Fellowships usually offer professional development or academic research in a particular field and Internships are all about providing a professional experience to the seekers. An internship is just an opportunity to gain an experience working in big organizations or company which otherwise requires advanced and experienced professionals only. Internships only last as trial periods for students who look for jobs in companies during or after their college or as a part of their training program. While Fellowships cover an academic or scholarly approach to career development. Fellowships involve a day to day structured project work which emphasizes on participants to master their respective fields.

Based on educational eligibility requirements

Fellowships are for those who have completed their graduate and post-graduate levels. Most of the fellowships require bachelor degree and some require a master’s or doctoral degree. Full-time professional fellowships are for the students who have earned a bachelor’s degree. Many academic fellowships are offered for both graduate students and post-graduate students. Some graduate students who are pursuing a Ph.D. program are referred to as the National Science Foundation Graduate Research Fellowship, and commonly called “pre-doctoral fellowships.” Fellowships which are done after completing a Ph.D. program are referred to as “post-doctoral fellowships.” Internships, on the other hand, are open to every student, from basic level to higher level including undergraduates and even high school students.

Pre-requisite for opportunity

Fellowships applicants have to propose a specific project in their interest field which has to be completed during the fellowship period only. While for an internship, applicants have to simply submit an entry-level job application which includes submitting a  resume, answering a few interview questions, submitting a cover letter stating why you want the position and how you are qualified for it. Alongside, Applicants also need to provide their contact information for professional references. Fellowships also require past work experience if applicants have any. In that experience page, they have to give information about their specific research or projects that they will use the fellowship time and funding to complete.

Work nature and offered salary structure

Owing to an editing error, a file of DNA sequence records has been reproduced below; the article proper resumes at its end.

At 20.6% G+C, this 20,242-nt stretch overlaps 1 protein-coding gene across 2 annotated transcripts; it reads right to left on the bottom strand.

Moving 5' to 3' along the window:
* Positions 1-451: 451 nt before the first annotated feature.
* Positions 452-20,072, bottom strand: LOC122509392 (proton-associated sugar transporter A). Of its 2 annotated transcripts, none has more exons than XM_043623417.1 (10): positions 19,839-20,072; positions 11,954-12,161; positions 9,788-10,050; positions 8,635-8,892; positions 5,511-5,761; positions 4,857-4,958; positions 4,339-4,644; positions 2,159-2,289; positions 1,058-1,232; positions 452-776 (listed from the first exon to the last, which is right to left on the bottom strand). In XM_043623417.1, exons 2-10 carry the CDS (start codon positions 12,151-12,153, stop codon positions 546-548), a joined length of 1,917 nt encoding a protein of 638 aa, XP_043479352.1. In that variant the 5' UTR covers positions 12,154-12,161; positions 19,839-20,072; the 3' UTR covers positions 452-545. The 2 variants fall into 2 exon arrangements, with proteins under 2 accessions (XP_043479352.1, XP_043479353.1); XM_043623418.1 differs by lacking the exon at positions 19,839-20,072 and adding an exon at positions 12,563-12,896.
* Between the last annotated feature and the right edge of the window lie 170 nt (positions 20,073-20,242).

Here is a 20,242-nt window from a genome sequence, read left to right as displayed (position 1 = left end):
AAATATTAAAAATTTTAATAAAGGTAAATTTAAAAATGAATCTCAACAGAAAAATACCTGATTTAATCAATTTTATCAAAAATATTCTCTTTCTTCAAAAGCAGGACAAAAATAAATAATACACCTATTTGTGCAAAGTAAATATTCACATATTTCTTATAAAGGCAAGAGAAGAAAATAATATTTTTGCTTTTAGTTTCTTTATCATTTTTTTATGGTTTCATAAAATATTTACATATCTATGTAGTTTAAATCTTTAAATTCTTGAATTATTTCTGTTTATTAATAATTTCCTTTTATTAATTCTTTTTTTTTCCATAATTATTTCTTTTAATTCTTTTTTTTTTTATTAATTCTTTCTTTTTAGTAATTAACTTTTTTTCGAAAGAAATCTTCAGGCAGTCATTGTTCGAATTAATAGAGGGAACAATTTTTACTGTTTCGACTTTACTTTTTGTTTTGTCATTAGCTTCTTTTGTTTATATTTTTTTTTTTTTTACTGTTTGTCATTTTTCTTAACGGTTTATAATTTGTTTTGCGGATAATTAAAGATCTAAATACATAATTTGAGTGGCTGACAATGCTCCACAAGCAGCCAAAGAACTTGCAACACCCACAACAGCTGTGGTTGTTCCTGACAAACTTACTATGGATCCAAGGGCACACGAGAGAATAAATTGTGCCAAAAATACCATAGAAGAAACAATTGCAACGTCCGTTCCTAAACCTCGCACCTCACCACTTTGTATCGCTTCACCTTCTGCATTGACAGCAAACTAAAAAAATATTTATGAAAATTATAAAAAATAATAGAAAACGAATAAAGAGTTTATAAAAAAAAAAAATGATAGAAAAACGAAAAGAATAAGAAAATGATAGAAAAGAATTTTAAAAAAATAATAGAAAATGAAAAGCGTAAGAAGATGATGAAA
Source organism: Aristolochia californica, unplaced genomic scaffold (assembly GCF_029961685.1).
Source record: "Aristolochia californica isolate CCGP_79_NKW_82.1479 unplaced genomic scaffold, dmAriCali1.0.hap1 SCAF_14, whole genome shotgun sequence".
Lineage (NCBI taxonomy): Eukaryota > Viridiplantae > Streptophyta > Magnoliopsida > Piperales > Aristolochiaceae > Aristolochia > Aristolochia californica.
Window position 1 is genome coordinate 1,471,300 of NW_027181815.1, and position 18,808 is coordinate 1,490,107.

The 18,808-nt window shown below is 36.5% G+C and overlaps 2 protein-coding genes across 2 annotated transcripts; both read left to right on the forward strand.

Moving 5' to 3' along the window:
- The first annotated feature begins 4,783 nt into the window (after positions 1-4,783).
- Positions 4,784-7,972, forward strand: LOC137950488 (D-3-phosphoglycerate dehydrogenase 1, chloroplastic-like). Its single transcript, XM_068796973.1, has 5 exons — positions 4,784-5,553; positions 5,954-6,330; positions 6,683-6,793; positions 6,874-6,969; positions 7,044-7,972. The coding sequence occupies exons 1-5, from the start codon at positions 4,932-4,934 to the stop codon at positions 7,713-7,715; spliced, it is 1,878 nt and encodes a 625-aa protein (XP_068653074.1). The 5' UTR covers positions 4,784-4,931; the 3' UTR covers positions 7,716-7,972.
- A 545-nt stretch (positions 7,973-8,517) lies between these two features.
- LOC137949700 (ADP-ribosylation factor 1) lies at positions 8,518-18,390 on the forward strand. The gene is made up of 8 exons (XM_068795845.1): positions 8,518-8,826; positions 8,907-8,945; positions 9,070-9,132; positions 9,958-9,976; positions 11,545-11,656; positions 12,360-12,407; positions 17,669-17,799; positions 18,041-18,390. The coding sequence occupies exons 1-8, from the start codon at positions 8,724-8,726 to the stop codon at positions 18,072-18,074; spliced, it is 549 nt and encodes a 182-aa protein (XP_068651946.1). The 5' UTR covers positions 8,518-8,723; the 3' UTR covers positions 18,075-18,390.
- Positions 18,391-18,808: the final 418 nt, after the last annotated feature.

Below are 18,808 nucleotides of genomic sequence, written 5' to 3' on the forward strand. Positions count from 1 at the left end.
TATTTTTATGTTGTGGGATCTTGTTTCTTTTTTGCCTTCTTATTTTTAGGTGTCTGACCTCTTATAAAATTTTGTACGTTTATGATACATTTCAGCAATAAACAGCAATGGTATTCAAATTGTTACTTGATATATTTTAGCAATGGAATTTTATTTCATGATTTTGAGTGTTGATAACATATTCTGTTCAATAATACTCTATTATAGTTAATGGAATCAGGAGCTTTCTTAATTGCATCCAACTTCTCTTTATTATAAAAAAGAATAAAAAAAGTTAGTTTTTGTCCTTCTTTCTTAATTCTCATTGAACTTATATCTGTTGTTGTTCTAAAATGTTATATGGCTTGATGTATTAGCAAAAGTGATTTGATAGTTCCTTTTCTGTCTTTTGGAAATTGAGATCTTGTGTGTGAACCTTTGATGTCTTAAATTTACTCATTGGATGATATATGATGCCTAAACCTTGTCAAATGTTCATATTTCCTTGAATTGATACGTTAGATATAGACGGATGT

Fellowships typically offer a fixed stipend, while internships offer hourly wages based on the working hour format. The work structure of fellowships is quite different from internships. During a fellowship project, individuals do not require to follow a login hour format or there are no fixed hours required while working on a project. Fellows work independently and on advanced level projects whereas interns function as assistants in entry-level operational and administrative tasks.

Based on the degree of work

Though intern might not be paid or less paid than a fellow, an intern is more junior than a fellow as fellowship holds a greater sense of independence and authority. A fellow is an honorary title that is offered for past and current accomplishments in the selected field and marked for the continuing degree of supervision. While an internship is temporary training work assigned to the students in exchange for some paid or unpaid value, focused on providing practical exposure.

Other differences

Internships can be unpaid or the company might provide college credits as monetary compensation. While fellowships are reserved for post-college students or professionals who in exchange are likable to get course credit payment or no payments at all. Remember that an Internship experience is worthful though it requires working for free all summer. Working for credits is somewhat appealing to students who are soon to complete their graduate programme.

Hope that the Difference Between Fellowship and Internship is all clear to the students. The key differences will help you to create a more thoughtful, targeted application for your requirements and decisions so that the relevant experience benefit you the most in future times.

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Date: 08 Feb 2019